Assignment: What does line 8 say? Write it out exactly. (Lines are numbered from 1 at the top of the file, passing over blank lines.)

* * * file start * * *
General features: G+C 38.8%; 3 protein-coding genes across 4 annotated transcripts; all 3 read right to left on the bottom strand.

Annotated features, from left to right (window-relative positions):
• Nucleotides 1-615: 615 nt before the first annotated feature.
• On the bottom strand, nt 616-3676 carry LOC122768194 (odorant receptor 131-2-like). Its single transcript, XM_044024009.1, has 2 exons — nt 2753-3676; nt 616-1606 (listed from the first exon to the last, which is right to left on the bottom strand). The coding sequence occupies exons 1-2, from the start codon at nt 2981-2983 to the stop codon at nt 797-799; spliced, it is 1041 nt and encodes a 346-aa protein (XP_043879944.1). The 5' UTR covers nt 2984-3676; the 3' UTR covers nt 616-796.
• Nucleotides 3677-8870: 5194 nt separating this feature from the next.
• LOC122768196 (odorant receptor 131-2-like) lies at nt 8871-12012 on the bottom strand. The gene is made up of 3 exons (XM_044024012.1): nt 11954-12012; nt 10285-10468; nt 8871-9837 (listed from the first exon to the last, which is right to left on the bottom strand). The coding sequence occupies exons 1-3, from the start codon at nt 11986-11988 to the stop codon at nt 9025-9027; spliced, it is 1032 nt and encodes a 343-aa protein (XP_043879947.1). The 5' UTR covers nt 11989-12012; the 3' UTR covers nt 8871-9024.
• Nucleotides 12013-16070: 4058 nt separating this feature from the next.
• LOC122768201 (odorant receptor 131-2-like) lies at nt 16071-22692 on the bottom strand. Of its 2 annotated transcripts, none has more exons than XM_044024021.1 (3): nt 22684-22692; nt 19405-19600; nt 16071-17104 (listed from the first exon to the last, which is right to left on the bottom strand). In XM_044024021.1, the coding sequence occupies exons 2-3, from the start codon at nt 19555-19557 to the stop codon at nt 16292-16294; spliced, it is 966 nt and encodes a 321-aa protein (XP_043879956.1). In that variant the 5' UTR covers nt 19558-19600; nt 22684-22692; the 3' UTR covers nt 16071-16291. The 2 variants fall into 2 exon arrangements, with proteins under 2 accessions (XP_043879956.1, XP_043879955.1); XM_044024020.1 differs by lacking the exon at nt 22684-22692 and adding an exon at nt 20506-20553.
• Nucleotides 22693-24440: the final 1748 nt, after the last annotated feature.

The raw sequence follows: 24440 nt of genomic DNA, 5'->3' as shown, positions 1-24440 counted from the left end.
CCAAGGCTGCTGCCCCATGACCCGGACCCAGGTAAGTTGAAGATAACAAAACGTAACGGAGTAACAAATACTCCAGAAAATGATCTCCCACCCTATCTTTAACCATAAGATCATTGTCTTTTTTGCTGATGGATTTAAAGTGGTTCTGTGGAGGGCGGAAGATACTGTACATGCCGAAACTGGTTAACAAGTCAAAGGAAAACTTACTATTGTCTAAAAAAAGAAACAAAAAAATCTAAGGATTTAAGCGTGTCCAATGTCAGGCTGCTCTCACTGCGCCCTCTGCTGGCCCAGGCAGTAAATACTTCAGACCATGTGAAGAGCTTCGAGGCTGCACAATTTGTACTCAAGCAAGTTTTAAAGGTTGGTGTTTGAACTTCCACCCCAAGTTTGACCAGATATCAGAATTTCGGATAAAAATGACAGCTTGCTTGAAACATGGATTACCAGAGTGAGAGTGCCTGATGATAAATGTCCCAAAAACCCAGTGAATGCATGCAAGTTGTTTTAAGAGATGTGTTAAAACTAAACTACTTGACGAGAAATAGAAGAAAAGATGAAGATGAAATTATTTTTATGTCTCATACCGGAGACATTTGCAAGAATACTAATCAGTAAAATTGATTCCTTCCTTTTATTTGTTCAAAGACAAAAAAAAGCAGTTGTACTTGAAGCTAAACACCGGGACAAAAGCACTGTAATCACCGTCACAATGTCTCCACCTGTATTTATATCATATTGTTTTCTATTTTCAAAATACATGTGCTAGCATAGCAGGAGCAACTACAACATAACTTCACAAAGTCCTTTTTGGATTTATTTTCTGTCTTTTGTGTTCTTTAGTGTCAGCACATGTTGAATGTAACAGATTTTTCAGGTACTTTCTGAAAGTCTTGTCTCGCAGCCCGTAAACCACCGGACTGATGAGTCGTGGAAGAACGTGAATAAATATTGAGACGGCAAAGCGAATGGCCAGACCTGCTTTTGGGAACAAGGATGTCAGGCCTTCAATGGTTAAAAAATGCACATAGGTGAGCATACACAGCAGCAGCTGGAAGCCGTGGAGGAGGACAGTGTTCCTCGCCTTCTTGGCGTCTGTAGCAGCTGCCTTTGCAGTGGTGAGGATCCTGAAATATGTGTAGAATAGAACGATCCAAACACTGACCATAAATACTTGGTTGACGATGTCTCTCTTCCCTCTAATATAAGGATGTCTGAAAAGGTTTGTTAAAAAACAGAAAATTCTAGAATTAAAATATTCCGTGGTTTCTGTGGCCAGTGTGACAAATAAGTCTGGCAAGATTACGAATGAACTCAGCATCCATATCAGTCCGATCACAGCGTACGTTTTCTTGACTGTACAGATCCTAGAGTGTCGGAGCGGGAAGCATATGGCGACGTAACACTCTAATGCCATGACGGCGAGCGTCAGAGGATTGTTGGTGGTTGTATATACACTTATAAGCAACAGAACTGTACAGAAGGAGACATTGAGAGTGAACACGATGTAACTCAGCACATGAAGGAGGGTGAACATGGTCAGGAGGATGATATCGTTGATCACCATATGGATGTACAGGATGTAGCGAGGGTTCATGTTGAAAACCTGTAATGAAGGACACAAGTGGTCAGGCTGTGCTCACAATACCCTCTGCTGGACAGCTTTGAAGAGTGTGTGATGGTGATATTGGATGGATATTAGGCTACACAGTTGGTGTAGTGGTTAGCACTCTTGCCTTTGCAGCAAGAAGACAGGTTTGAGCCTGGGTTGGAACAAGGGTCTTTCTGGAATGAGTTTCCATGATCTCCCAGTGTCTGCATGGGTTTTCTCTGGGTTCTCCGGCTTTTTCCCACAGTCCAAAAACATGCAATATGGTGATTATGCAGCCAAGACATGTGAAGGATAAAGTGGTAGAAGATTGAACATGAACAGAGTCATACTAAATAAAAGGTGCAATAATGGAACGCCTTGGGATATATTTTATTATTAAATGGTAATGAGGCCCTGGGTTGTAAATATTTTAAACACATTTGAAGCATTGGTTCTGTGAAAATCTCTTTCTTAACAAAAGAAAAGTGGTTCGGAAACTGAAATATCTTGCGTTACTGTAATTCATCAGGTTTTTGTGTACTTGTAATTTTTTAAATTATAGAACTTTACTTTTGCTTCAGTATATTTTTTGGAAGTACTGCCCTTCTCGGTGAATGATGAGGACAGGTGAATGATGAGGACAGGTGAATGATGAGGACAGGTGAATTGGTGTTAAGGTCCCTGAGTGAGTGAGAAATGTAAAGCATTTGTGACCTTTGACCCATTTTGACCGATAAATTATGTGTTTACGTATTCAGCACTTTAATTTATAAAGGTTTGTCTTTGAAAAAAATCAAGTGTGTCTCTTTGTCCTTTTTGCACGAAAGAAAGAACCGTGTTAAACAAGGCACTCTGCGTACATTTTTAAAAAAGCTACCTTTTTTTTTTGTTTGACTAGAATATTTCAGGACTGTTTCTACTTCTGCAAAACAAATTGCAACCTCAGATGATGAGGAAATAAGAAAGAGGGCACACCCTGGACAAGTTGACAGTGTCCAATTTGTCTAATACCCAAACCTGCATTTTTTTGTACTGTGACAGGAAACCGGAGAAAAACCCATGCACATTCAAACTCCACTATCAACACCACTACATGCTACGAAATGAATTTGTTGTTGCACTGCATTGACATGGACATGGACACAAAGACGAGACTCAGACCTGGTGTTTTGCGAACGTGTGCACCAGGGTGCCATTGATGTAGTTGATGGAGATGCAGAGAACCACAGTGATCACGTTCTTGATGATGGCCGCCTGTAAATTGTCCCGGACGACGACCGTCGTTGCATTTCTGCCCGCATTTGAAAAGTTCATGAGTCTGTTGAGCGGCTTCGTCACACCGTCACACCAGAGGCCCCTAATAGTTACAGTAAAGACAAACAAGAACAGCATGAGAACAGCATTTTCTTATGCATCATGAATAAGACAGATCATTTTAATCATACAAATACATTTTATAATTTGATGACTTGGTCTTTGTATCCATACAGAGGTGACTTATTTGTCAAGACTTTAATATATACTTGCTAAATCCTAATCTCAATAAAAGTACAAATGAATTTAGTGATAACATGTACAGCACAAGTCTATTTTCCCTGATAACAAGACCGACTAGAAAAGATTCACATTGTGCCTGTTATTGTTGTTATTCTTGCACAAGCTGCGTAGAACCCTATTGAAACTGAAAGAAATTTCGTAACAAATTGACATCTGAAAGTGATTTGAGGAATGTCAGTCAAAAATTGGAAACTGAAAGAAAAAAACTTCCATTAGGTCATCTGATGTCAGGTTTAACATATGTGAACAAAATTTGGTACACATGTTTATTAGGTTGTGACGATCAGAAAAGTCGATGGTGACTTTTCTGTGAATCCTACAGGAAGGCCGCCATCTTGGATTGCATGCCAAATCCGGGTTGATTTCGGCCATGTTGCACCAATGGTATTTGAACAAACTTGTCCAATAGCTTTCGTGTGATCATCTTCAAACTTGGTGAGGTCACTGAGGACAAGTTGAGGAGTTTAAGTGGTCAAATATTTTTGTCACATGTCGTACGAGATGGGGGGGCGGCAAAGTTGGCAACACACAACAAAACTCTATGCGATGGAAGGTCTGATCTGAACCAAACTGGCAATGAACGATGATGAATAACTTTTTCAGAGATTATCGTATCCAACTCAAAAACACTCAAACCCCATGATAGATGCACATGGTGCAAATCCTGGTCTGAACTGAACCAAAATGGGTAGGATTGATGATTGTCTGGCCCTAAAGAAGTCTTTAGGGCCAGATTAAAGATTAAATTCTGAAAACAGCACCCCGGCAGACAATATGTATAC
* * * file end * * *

• LOC122768201 (odorant receptor 131-2-like) lies at nt 16071-22692 on the bottom strand. Of its 2 annotated transcripts, none has more exons than XM_044024021.1 (3): nt 22684-22692; nt 19405-19600; nt 16071-17104 (listed from the first exon to the last, which is right to left on the bottom strand). In XM_044024021.1, the coding sequence occupies exons 2-3, from the start codon at nt 19555-19557 to the stop codon at nt 16292-16294; spliced, it is 966 nt and encodes a 321-aa protein (XP_043879956.1). In that variant the 5' UTR covers nt 19558-19600; nt 22684-22692; the 3' UTR covers nt 16071-16291. The 2 variants fall into 2 exon arrangements, with proteins under 2 accessions (XP_043879956.1, XP_043879955.1); XM_044024020.1 differs by lacking the exon at nt 22684-22692 and adding an exon at nt 20506-20553.